30 October 2014


We are weeks away from needing to turn on the heat here. Even during the four years we lived in Maine, we never turned it on before Thanksgiving week and a couple of years it wasn't until Christmas week. I expect it'll be the same here. It rarely gets very cold here, although I have heard from a few people that it can happen. We aren't there yet--it was 60-ish and stuffy today and last night we had to open the bedroom windows. If we ever do get to the point where heat is required, we will either google or ask our neighbour how we operate out electric "central heating" as it's called here. It isn't central heating as we know it, but rather wall mounted electric heaters in each room (in our case, two in the kitchen/sitting room).
We do not plan on using the heater pictured unless we end up with some very cold weather that requires us to use it. There is another one in the room and that should be sufficient. Besides that, there seems to be little point in pumping out heat right next to the refrigerator and making that work harder! We were told by the guy who gave us a ride from Oranmore to Ballinrobe when we moved in here that these are storage heaters and they are meant to be set to come on during the nighttime off-peak electricity hours and then let the heat out during the day. The two heaters in the kitchen/sitting room and the one in the hallway are different from the ones in the bedrooms. I'm sure we'll figure it out! I don't think we will need the one in the hall or the spare bedroom anyway.

There have been some people who have already been heating for a couple of months--you could smell the fires burning in August. It seems that lots of people have solid-fuel burning stoves. They burn wood, or peat bricks, or even coal (!!!). When we first arrived, I would smell this weird "something's burning and it isn't wood" smell. I wondered whether it was peat. I smelled it when we were at the B&B in Oranmore and I smelled it when we got to Ballinrobe. It was around quite frequently and while I knew that some people still go cut peat, I wondered whether there were so many of them that I would be smelling it all the time.  It took some getting used to, because it was not a smell that agreed with me. I can't honestly say I like it now, but my stomach usually doesn't get queasy anymore as it did at first. Once Tesco changed their seasonal display in the entryway, I had a "DUH!" moment. They sell the stuff in bricks here, just like people in the US buy Duraflame logs or something like that.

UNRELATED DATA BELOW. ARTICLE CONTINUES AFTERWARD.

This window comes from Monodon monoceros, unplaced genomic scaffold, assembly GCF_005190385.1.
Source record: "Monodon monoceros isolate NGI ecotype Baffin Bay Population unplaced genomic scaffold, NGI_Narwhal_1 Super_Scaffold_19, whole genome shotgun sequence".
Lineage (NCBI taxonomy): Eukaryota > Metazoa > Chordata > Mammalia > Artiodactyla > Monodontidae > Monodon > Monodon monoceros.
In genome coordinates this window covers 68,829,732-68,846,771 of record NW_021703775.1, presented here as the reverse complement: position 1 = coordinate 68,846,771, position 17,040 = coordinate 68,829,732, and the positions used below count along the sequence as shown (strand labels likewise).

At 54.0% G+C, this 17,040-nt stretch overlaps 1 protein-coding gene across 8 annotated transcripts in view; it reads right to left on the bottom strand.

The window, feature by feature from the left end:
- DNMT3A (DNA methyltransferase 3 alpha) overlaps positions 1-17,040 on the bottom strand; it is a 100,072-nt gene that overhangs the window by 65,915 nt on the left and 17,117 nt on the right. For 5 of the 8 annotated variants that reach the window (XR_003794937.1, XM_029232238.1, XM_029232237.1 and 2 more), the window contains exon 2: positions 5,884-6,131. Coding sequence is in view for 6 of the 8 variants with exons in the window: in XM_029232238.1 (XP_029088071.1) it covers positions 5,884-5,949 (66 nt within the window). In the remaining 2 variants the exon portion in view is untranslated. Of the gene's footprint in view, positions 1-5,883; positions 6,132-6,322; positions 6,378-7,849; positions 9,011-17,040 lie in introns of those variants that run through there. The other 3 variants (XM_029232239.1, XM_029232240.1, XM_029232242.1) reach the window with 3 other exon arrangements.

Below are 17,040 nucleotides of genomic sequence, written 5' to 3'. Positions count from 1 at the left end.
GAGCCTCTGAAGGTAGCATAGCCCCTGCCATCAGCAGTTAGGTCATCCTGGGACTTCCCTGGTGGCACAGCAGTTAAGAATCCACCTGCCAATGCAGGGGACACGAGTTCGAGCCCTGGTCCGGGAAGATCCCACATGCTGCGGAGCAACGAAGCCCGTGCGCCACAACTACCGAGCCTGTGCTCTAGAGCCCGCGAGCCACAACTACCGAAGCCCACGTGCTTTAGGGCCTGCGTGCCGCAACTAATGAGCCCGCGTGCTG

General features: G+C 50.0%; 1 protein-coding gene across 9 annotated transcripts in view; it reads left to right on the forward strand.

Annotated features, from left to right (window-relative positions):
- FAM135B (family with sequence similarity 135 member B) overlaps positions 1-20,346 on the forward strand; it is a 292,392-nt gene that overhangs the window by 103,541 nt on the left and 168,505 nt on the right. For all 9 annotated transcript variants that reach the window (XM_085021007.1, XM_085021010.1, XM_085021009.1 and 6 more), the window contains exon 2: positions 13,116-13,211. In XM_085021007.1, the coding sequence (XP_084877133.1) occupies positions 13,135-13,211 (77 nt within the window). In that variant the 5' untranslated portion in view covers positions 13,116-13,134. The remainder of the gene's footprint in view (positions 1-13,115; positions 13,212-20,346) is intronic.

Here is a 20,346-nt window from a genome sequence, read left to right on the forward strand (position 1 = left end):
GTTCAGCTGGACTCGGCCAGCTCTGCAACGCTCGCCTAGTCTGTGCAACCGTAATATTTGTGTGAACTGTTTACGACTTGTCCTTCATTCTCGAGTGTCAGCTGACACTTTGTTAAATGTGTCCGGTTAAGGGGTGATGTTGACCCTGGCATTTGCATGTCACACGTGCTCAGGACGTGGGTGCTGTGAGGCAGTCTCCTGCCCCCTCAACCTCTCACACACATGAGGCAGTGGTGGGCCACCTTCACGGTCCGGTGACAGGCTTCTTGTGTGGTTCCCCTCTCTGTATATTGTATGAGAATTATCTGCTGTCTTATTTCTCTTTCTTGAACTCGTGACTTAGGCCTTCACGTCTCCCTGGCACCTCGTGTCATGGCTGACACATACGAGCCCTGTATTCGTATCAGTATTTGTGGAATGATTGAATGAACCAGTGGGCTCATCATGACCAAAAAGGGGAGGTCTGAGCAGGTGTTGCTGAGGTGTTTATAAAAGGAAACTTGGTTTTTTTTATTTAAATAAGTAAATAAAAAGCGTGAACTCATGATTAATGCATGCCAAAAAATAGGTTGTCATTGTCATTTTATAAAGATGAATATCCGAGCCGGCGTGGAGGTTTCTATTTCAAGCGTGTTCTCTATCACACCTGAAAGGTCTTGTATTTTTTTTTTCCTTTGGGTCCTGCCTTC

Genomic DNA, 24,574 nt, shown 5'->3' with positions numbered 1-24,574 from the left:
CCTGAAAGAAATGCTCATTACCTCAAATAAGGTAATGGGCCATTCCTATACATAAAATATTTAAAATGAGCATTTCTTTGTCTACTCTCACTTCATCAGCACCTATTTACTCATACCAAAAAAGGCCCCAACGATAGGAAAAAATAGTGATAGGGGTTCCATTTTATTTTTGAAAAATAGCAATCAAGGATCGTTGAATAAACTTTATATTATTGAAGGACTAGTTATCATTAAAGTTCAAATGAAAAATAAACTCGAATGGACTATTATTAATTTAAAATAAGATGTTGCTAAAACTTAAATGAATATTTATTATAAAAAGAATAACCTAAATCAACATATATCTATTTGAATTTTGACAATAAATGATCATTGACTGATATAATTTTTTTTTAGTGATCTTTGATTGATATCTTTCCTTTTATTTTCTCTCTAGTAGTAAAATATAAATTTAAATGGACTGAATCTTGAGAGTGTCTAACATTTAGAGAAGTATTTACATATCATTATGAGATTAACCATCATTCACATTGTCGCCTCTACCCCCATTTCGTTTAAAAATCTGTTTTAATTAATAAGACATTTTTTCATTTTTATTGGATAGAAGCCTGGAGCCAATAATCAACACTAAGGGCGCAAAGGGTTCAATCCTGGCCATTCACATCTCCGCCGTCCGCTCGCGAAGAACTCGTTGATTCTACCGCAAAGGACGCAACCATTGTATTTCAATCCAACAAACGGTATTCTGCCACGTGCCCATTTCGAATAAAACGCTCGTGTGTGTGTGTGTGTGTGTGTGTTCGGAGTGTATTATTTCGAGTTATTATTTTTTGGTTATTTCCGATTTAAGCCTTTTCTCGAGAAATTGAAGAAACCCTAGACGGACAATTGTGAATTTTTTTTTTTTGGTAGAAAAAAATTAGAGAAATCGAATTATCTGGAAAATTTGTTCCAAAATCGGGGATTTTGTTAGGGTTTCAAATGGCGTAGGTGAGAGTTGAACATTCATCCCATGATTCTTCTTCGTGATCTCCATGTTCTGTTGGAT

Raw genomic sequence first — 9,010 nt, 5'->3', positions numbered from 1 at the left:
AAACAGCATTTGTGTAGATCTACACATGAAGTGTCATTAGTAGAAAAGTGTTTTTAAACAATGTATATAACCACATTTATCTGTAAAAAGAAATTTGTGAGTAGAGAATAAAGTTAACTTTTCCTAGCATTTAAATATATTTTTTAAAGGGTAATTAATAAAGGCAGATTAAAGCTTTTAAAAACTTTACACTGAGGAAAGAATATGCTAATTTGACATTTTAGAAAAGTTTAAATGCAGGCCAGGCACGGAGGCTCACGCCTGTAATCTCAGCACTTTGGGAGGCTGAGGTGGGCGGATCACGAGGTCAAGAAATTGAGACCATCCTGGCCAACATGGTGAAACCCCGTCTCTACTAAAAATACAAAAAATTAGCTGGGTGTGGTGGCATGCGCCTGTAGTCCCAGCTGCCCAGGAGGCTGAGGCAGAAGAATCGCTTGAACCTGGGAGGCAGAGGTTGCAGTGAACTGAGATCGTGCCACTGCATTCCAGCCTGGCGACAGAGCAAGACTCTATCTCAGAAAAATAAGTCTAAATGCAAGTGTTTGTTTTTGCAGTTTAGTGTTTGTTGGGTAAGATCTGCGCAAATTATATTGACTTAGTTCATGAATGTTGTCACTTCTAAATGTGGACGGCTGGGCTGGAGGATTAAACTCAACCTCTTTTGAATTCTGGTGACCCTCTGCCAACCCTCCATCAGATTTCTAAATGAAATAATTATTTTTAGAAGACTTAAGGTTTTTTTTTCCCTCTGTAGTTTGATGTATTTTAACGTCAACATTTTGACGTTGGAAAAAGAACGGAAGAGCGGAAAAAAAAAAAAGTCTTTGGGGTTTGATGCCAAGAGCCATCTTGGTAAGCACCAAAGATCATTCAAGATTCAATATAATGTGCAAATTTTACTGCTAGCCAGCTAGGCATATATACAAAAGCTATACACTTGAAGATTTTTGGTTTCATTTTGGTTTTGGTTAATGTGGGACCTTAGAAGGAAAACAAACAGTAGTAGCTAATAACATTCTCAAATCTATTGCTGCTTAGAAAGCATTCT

Lots of the places in our immediate vicinity have oil heat in addition to any solid-fuel burning stove they may have. The back gardens have these little plastic (or at least they look like plastic) oil "tanks."
The neighbours were getting a delivery the other day. The semi-detached house we looked at before we looked at and decided to rent this apartment had both solid fuel and oil heat. There were several reasons why this apartment was more appealing, and the heating situation was just one. It seemed much easier to have electric heating--especially since we never use much--than to have to mess around trying to set up an account to have oil delivered.

As with everything, I will be doing my best to conserve energy and use as little of it as possible.

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